In a deadly-threat scenario, an officer should not be pointing their weapon at anything but the threat. In order to institute such a policy would require that police trainers (and policy makers) to ignore the well-known established case law from Graham and Garner.

Why even make such a proposal?

In the five-page document there are a number of well-reasoned and well intentioned suggestions — passages such as “officers shall receive training, at least annually, on this agency’s use-of-force policy and related legal updates” and “deadly force should not be used against persons whose actions are a threat only to themselves or property” make logical sense — but one is left to wonder what led this group of police organizations to include and possibly advocate for warning shots.

I don’t believe I’m alone in the suspicion that for at least some of the people at the table writing this policy, the move was politically motivated. I can envision a future in which the first question from the press gaggle on the department front steps will be “Why did your officer not fire any warning shots? Why did he just shoot the subject first thing?”

Here’s the problem: The court of public opinion will then base their verdict not on the answer, but on the question, and for the vast majority of the uneducated masses, the officer will be declared guilty and his actions second-guessed ad nauseam.

But the chief will be off the hook.

Furthermore, giving cops the option to fire a warning shot is inevitably going to create the expectation among certain members of the press, the public, and the political class that a warning shot should be fired in all confrontations between cops and dangerous subjects.

The profession already has to deal with the Hollywood-influenced opinions of people who want cops to shoot at a subject’s extremities (“shooting to wound”) rather than aiming for center mass. Suddenly adding this other piece of fiction to the conversation around police use of force does nothing to help educate people about the challenges of police work — in fact, it does the opposite.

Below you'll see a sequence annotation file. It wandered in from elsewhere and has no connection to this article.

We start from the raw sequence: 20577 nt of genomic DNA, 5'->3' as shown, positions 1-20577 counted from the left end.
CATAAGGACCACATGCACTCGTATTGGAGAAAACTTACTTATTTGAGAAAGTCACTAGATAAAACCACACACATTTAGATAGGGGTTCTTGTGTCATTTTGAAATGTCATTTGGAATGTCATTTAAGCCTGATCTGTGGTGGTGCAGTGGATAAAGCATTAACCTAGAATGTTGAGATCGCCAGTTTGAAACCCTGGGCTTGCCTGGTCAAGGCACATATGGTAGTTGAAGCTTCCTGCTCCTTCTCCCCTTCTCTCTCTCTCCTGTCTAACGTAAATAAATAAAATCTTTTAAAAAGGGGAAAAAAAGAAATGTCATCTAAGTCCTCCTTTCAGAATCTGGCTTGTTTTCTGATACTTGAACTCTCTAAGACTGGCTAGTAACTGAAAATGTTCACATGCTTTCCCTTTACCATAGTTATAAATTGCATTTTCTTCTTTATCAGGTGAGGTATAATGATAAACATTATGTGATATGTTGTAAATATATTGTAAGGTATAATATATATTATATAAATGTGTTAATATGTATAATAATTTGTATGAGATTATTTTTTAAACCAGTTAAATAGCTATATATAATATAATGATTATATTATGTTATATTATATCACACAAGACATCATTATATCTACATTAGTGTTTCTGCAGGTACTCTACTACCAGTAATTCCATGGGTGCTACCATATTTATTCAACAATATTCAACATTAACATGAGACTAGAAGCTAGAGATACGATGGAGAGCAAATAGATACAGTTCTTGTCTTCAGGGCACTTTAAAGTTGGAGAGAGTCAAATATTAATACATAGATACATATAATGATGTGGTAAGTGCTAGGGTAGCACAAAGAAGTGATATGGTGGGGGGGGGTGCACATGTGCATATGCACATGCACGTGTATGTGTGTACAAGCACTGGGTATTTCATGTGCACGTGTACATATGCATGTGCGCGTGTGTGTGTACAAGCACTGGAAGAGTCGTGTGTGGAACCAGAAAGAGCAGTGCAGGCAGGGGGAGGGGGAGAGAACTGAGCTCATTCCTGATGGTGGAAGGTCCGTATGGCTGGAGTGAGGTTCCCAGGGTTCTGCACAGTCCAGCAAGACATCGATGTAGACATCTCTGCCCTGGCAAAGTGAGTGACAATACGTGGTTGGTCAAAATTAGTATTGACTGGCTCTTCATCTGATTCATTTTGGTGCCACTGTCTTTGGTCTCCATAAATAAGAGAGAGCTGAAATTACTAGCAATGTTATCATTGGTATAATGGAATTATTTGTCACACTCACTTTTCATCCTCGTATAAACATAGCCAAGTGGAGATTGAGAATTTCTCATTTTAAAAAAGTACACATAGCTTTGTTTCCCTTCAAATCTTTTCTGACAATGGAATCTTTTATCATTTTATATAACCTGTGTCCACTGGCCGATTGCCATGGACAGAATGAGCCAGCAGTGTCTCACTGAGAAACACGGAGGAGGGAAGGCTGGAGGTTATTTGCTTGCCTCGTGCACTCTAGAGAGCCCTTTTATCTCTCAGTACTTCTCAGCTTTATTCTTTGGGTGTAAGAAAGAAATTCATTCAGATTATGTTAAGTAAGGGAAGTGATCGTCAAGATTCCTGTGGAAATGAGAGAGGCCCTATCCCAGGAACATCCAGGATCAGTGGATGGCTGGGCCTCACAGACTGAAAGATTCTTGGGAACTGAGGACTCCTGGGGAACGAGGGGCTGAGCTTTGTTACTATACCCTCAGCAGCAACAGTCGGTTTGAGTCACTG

Implementing policy that allows officers to fire “warning shots” in deadly-force situations is not only wrongheaded but potentially dangerous. When a subject poses an imminent threat of death or GBH, deadly force is justified, and deadly force is the most appropriate action to be taken.

Can de-escalation be employed? By all means yes, as long as the officer and innocents remain safe from harm. Can officers seek to employ “time and distance” whenever possible? Certainly, as long as it makes sense tactically and does not open up new targets of opportunity for the deadly threat.

As I’ve written before, when it’s time to shoot, shoot! Aiming at anything other than center mass is misguided.

I’m all for giving cops more options than less — more tools than less — to resolve situations and complete their myriad missions on the street. So to one extent, reversing their recommendation that departments ban the practice makes some sense (at least officers are not going to get disciplined for trying this tactic), but to go further and actually suggest that the practice be widely adopted — while issuing little guidance on precisely how it would be trained, and zero evidence of how the matter was studied and tested — is a flawed strategy.

Doug Wyllie writes police training content on a wide range of topics and trends affecting the law enforcement community. Doug was a co-founder of the Policing Matters podcast and a longtime co-host of the program.